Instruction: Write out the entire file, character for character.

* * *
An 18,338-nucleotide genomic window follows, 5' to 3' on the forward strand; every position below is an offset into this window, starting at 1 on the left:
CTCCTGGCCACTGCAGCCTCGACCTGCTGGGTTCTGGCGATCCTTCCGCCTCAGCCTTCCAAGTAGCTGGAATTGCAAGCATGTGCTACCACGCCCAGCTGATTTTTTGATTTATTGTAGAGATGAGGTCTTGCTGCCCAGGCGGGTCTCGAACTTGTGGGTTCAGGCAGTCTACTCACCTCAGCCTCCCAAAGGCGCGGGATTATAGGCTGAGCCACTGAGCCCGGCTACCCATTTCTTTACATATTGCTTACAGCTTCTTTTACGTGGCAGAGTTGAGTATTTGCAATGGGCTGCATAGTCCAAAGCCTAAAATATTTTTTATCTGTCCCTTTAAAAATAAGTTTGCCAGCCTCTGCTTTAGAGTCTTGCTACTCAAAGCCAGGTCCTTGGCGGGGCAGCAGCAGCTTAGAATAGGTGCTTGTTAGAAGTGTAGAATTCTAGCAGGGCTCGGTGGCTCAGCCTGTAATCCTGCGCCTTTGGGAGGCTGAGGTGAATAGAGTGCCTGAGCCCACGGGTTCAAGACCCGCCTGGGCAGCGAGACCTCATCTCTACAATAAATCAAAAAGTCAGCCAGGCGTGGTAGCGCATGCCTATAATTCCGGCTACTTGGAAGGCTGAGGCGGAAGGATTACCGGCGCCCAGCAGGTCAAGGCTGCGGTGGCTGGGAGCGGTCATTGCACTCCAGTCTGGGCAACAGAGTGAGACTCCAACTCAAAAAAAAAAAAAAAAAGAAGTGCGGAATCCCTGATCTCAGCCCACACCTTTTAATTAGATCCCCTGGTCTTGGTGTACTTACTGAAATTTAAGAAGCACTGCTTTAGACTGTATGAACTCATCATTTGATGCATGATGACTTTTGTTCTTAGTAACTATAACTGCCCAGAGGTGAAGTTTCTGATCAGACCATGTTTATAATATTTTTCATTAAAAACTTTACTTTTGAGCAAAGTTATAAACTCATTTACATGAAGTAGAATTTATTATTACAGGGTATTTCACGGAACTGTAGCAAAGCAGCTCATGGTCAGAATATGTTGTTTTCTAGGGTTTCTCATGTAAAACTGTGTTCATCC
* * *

An 18,338-nucleotide genomic window follows, 5' to 3' on the forward strand; every position below is an offset into this window, starting at 1 on the left:
CTCCTGGCCACTGCAGCCTCGACCTGCTGGGTTCTGGCGATCCTTCCGCCTCAGCCTTCCAAGTAGCTGGAATTGCAAGCATGTGCTACCACGCCCAGCTGATTTTTTGATTTATTGTAGAGATGAGGTCTTGCTGCCCAGGCGGGTCTCGAACTTGTGGGTTCAGGCAGTCTACTCACCTCAGCCTCCCAAAGGCGCGGGATTATAGGCTGAGCCACTGAGCCCGGCTACCCATTTCTTTACATATTGCTTACAGCTTCTTTTACGTGGCAGAGTTGAGTATTTGCAATGGGCTGCATAGTCCAAAGCCTAAAATATTTTTTATCTGTCCCTTTAAAAATAAGTTTGCCAGCCTCTGCTTTAGAGTCTTGCTACTCAAAGCCAGGTCCTTGGCGGGGCAGCAGCAGCTTAGAATAGGTGCTTGTTAGAAGTGTAGAATTCTAGCAGGGCTCGGTGGCTCAGCCTGTAATCCTGCGCCTTTGGGAGGCTGAGGTGAATAGAGTGCCTGAGCCCACGGGTTCAAGACCCGCCTGGGCAGCGAGACCTCATCTCTACAATAAATCAAAAAGTCAGCCAGGCGTGGTAGCGCATGCCTATAATTCCGGCTACTTGGAAGGCTGAGGCGGAAGGATTACCGGCGCCCAGCAGGTCAAGGCTGCGGTGGCTGGGAGCGGTCATTGCACTCCAGTCTGGGCAACAGAGTGAGACTCCAACTCAAAAAAAAAAAAAAAAAGAAGTGCGGAATCCCTGATCTCAGCCCACACCTTTTAATTAGATCCCCTGGTCTTGGTGTACTTACTGAAATTTAAGAAGCACTGCTTTAGACTGTATGAACTCATCATTTGATGCATGATGACTTTTGTTCTTAGTAACTATAACTGCCCAGAGGTGAAGTTTCTGATCAGACCATGTTTATAATATTTTTCATTAAAAACTTTACTTTTGAGCAAAGTTATAAACTCATTTACATGAAGTAGAATTTATTATTACAGGGTATTTCACGGAACTGTAGCAAAGCAGCTCATGGTCAGAATATGTTGTTTTCTAGGGTTTCTCATGTAAAACTGTGTTCATCC